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I was reading digital forensics as part of my curriculum and came across some tools used for hacking (ethical hacking aka pentration testing). There is a bunch of tools out there. I was wondering if the bad guys actually use such tools or do they make their own stuff based on specific purpose ?

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    If you strip out all the extra words, you just asked "do hackers use pre-made hacking tools?" – schroeder Feb 14 at 15:15
  • Yes but then there may have been confusion as to which hackers ? Like the really bad guys or ethical ones. – sweetpoision10 Feb 14 at 15:19
  • This exploration will be relevant: security.stackexchange.com/questions/34400/… – schroeder Feb 14 at 15:28
  • Thanks man. I really appreciate it – sweetpoision10 Feb 14 at 16:11
  • @sweetpoision10 how are the tools you use in any way relevant to the ethics you apply, especially if you're in a group of people who do not concern themselves with ethics? – Marcus Müller Feb 14 at 20:03
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Yes, Black Hats use ready-made tools.

The reason for this is simple. These tools had a lot of effort put into them to fulfill a wide variety of tasks very well. Sure, any hacker could write their own HTTPS proxy, but Burp does that already and does it probably a lot better in a fraction of the time it would take a hacker to write even a simple proxy.

Regarding custom tools, most "custom made" tools are actually "proof-of-concept" tools, meaning that they make use of some newly discovered vulnerability. These tools have very low code maturity, usually require a lot of patching to get them to run on a different system and are generally made to run once.

You can compare this to some shell script that people write to do stuff once, versus a shell script that is distributed with some widely popular tool. These two scripts vary wildly in code quality, but if you only need to run it once, it doesn't matter.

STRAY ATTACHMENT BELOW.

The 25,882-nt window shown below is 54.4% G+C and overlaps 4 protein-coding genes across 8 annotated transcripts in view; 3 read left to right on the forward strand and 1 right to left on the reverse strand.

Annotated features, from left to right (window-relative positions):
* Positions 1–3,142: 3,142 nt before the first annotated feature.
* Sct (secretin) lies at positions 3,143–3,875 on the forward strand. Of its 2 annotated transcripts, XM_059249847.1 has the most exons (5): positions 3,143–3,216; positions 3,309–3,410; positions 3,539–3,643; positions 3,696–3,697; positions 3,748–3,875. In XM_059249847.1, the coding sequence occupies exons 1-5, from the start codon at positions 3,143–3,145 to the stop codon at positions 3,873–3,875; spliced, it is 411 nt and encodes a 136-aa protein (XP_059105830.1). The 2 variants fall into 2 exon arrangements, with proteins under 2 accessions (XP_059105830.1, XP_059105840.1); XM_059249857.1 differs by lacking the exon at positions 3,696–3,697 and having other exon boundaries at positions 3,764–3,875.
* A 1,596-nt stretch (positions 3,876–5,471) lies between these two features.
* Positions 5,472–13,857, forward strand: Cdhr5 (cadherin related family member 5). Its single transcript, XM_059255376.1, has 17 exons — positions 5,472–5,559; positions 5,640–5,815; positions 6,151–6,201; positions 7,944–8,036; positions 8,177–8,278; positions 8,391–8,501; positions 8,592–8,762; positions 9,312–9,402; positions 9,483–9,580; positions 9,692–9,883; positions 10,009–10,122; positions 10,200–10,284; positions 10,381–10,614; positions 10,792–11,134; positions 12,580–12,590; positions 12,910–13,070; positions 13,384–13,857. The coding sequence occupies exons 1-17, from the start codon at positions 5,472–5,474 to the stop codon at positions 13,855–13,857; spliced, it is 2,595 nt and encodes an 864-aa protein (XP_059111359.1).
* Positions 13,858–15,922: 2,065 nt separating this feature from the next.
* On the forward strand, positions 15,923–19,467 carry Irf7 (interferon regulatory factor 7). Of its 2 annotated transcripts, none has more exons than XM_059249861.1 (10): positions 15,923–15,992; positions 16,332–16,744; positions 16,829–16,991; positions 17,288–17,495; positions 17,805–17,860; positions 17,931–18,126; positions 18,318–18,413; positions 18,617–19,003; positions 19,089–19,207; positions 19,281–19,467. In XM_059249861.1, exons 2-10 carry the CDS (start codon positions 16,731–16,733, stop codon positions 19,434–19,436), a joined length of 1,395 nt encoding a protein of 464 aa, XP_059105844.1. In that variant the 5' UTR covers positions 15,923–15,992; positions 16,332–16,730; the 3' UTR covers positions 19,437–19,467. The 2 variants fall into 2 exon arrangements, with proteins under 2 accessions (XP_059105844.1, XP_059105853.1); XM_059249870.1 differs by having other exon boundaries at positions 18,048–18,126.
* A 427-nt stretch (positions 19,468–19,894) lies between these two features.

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Hacking tools are available and used by everyone, good and bad. In fact, releasing these tools to the good guys is helpful so they can develop protections against them in real attacks.

Of course, there are also custom/specific purpose tools that are NOT widely available as well.

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A lot of them are opensource, you can grab the latest version of Metasploit and extend its modules for example, so yes, even bad guys use the tools good guys use, even on Defcon you see the top white hats and the gray / dark hats.

But in order to be really good at this as I've seen in most of the articles I've read about security, most of the good tools are not open source and are private, owned by their coders and sometimes shared among those who share good knowledge of a specific expertise on private forums and some others techniques are not even taught to common people or known by them because you have to develope certain level of knowledge to even try to attempt to perform this bleeding edge techniques.

Lets put it like this, a penetration tester might script out a whole pentest with opensource tools just to verify common vulnerabilities and make a report and make the day right?

But there are other peeps that take a while to stay a while and tinker even further to do some crazy stuff making their own tools to do stuff that for obvious reasons is not out there freely.

Good jobs take effort, time and money.

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